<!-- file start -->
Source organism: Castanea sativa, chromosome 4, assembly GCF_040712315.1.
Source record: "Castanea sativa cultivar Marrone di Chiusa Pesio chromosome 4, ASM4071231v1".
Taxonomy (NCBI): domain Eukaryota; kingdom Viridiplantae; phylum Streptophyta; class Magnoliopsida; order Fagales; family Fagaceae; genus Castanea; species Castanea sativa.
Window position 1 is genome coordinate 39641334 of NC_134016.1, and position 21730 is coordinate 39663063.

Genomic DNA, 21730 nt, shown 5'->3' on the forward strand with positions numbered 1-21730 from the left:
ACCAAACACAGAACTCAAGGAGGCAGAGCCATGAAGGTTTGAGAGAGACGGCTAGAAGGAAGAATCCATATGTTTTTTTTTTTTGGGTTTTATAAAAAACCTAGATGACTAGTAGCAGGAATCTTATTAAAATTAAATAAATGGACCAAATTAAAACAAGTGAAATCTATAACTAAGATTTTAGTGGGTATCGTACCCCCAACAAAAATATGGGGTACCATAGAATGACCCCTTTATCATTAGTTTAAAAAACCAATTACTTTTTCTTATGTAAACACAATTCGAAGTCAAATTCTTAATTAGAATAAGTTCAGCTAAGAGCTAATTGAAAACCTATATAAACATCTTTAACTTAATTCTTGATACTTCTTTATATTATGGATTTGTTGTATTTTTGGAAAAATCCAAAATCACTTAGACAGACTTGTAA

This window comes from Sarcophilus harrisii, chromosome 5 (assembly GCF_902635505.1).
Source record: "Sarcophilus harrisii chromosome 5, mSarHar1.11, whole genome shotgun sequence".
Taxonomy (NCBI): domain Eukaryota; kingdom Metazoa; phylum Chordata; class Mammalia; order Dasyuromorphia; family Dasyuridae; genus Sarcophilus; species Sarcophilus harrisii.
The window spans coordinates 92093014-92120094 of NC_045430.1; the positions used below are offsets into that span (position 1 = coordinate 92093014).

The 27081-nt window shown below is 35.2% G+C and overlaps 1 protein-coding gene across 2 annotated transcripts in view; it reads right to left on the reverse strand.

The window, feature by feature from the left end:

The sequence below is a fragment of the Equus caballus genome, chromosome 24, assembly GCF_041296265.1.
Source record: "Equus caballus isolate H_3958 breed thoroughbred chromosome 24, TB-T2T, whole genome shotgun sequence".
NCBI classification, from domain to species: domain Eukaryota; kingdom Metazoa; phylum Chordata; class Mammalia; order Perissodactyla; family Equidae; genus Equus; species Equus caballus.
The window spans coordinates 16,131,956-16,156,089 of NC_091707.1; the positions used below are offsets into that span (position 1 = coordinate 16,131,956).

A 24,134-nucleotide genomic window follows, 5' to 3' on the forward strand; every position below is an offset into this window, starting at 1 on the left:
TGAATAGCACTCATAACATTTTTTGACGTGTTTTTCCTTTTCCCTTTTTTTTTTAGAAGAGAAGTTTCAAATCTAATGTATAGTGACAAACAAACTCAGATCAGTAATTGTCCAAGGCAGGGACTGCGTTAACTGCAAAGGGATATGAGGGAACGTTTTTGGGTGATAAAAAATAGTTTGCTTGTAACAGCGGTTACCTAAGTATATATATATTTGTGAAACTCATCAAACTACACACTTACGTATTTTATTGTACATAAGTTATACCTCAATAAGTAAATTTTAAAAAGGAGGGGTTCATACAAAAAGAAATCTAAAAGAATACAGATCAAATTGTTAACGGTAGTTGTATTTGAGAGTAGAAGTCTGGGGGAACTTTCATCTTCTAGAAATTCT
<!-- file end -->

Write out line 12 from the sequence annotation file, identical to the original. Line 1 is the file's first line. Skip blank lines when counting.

The window, feature by feature from the left end: